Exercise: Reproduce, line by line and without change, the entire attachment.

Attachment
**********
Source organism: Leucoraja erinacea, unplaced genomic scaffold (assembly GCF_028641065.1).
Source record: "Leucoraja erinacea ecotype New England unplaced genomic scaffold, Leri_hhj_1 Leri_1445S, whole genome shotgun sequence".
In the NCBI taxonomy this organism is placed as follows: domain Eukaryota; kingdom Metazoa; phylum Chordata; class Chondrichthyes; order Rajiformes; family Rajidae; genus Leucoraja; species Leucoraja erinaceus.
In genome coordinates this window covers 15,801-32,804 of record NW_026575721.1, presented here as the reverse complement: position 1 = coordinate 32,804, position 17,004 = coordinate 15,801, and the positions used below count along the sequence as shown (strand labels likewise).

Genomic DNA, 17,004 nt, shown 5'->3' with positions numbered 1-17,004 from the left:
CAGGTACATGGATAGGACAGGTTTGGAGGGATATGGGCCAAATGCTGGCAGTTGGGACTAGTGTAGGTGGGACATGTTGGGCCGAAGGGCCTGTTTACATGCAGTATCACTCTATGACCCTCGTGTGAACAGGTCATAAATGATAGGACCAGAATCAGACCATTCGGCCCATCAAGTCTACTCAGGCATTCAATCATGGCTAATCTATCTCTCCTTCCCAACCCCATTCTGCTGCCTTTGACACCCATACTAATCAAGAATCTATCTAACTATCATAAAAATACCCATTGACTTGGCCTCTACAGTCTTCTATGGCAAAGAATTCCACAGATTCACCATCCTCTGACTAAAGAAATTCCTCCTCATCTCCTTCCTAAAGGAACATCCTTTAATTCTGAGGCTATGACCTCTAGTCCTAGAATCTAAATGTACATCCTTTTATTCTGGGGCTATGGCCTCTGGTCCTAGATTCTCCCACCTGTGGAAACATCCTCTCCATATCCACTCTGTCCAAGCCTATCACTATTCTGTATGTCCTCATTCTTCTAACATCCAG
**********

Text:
Source organism: Leucoraja erinacea, unplaced genomic scaffold (assembly GCF_028641065.1).
Source record: "Leucoraja erinacea ecotype New England unplaced genomic scaffold, Leri_hhj_1 Leri_1445S, whole genome shotgun sequence".
In the NCBI taxonomy this organism is placed as follows: domain Eukaryota; kingdom Metazoa; phylum Chordata; class Chondrichthyes; order Rajiformes; family Rajidae; genus Leucoraja; species Leucoraja erinaceus.
In genome coordinates this window covers 15,801-32,804 of record NW_026575721.1, presented here as the reverse complement: position 1 = coordinate 32,804, position 17,004 = coordinate 15,801, and the positions used below count along the sequence as shown (strand labels likewise).

Genomic DNA, 17,004 nt, shown 5'->3' with positions numbered 1-17,004 from the left:
CAGGTACATGGATAGGACAGGTTTGGAGGGATATGGGCCAAATGCTGGCAGTTGGGACTAGTGTAGGTGGGACATGTTGGGCCGAAGGGCCTGTTTACATGCAGTATCACTCTATGACCCTCGTGTGAACAGGTCATAAATGATAGGACCAGAATCAGACCATTCGGCCCATCAAGTCTACTCAGGCATTCAATCATGGCTAATCTATCTCTCCTTCCCAACCCCATTCTGCTGCCTTTGACACCCATACTAATCAAGAATCTATCTAACTATCATAAAAATACCCATTGACTTGGCCTCTACAGTCTTCTATGGCAAAGAATTCCACAGATTCACCATCCTCTGACTAAAGAAATTCCTCCTCATCTCCTTCCTAAAGGAACATCCTTTAATTCTGAGGCTATGACCTCTAGTCCTAGAATCTAAATGTACATCCTTTTATTCTGGGGCTATGGCCTCTGGTCCTAGATTCTCCCACCTGTGGAAACATCCTCTCCATATCCACTCTGTCCAAGCCTATCACTATTCTGTATGTCCTCATTCTTCTAACATCCAG